Using an agency that cares and takes the time to ensure that the design meets your business standards is the first measure in incorporating a well-made site.

    Just because it’s pretty doesn’t mean it works.

    Sure, it looks great.   And yes, I’m sure you’re thinking “didn’t you say it was supposed to match my brand?”

    An innovative and contemporary design is great, but what’s great about a website that doesn’t function on all browsers and devices?  Design and Programming are best friends and work together like Jack and Sally.   You want a user-friendly site that is easy to navigate, fast loading, clean and concise, and works on all supported browsers and devices. 

    A site that was thrown together like paper mache, won’t give you the benefits of programming for all platforms, browsers and devices that our everyday users are consumed with. 

    Building the site with SEO in mind will help in your search rankings.   Web developers that take the time to do this will help you benefit the most with your search by adding title tags, alt-tags, keywords and making the page(s) SEO optimized.

    Testing of the website is another big factor that many businesses tend to forget or don’t think about when factoring in the build of a website.   Just because it’s built, definitely doesn’t mean that it’s perfect.   That’s like building a house but not having anyone check the foundation or inspect the wiring.   Taking the time to view and utilize the website as a user would on each device is important.  Occasionally, the site may look flawless on a laptop, but may be buggy on an iPhone.   Troubleshooting to make all elements correct on each device may take longer than scoped, but it’s worth the time to make it right.

    Why I Ought To.

    A well built, up-to-date site will give your company the validation that it deserves.   Your site can provide information to your clients 24/7.  Being accessible when your clients want to obtain information about your company is key to marketing effectively.  These days, we are instantaneously driven to find out information about a company, place, or thing as fast as we can.  It’s crucial that you’re there readily with that answer.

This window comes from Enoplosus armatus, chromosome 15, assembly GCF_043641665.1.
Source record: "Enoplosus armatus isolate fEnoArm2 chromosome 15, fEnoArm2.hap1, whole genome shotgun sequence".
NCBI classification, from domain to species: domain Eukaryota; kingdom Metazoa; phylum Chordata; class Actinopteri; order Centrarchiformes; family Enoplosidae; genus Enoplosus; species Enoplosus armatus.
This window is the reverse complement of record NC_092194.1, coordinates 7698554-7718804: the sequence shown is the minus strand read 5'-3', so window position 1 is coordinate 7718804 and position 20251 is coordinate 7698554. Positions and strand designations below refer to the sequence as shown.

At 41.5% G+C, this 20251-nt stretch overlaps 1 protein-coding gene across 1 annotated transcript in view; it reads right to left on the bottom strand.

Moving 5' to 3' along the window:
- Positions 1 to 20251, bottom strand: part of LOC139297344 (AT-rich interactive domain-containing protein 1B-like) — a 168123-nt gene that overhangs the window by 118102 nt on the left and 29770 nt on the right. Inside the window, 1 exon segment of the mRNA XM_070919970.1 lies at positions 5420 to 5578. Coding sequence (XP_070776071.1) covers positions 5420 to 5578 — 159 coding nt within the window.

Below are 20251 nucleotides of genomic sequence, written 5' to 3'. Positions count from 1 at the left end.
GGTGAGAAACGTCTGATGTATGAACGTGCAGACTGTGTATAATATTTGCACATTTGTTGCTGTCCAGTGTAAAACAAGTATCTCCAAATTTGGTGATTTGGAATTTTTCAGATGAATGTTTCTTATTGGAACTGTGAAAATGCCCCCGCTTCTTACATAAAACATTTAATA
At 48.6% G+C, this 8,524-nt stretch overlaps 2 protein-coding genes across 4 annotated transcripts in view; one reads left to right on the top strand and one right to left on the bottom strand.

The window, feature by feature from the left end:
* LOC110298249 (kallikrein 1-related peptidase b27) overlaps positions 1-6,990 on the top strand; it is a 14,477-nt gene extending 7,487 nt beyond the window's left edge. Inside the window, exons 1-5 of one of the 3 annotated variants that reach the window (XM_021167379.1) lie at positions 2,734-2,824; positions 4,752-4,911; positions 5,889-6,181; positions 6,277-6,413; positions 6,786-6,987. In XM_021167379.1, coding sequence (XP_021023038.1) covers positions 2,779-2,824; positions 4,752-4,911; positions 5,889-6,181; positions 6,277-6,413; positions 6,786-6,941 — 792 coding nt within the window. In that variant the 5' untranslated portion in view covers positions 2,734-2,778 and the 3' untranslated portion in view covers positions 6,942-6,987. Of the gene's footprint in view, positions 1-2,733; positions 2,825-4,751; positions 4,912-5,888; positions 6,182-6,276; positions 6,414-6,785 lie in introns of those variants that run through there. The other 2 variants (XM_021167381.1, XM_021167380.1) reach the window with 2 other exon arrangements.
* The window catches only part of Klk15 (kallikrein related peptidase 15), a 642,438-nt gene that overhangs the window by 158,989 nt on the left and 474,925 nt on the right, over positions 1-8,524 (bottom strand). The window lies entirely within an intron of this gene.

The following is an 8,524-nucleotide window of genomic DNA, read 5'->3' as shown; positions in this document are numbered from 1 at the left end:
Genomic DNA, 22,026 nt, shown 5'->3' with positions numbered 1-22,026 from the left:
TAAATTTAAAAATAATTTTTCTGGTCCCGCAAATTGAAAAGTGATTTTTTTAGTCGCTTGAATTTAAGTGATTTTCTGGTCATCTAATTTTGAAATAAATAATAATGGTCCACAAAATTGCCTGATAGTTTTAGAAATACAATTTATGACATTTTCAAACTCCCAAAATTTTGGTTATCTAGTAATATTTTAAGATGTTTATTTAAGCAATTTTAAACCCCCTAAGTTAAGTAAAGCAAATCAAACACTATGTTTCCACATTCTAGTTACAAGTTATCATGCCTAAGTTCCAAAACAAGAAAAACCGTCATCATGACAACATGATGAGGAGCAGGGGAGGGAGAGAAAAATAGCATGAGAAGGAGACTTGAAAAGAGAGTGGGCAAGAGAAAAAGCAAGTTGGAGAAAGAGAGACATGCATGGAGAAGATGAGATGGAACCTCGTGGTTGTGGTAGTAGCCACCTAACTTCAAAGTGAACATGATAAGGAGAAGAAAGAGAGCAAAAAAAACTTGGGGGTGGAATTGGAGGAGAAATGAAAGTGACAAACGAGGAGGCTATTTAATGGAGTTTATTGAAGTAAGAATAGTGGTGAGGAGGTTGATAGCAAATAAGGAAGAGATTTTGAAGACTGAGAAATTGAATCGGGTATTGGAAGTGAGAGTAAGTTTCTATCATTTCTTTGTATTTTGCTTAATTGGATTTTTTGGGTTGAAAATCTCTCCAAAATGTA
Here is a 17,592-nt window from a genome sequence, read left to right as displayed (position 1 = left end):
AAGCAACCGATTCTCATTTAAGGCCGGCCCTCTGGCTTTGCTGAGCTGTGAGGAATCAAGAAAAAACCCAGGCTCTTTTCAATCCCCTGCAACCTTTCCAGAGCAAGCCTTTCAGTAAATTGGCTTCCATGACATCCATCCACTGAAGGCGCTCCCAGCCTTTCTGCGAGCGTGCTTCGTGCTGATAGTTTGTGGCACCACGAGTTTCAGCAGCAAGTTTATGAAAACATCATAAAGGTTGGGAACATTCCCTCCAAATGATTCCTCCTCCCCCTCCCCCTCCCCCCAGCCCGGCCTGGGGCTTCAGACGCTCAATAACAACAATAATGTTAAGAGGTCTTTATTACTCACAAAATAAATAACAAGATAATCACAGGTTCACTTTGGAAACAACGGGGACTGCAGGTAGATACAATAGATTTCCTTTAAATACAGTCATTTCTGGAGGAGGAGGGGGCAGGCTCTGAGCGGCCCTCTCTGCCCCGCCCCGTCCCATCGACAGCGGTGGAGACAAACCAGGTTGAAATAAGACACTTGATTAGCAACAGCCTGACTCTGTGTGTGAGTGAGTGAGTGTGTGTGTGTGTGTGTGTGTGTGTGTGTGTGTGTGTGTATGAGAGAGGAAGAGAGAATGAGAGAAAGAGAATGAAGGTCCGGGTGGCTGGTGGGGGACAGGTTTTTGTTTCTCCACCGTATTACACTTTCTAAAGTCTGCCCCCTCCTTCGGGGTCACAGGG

Your website can also help you gain new leads by providing an email sign up or contact area.  This is another marketing tool that you can eventually use to your advantage.   Give your customers a reason to want to be on your email list or to provide you with their contact information. 

    A site built with great imagery allows you to demo your office, explain where it’s located and introduce the people that work there.  This helps to promote familiarity.  People like to know that you’re real and who exactly they’re working with to create a trusting relationship. 

    Being able to build your website the way you want, allows you the flexibility to be creative and original – to show off why you’re different from your competitors.  

    So, how much…?

    If you’re wondering how much to invest in building a site or rebuilding a website, there is no clear cut answer.  In fact, a website scope typically alters as the building occurs. However, before assuming what it may cost, have a digital marketing agency give a proper look at your overall needs and see how to best optimize your site to give a proper assessment.

    Keep in mind that the question isn’t always, “how much is the cost?”, the question should be “how much value will my website provide me?”.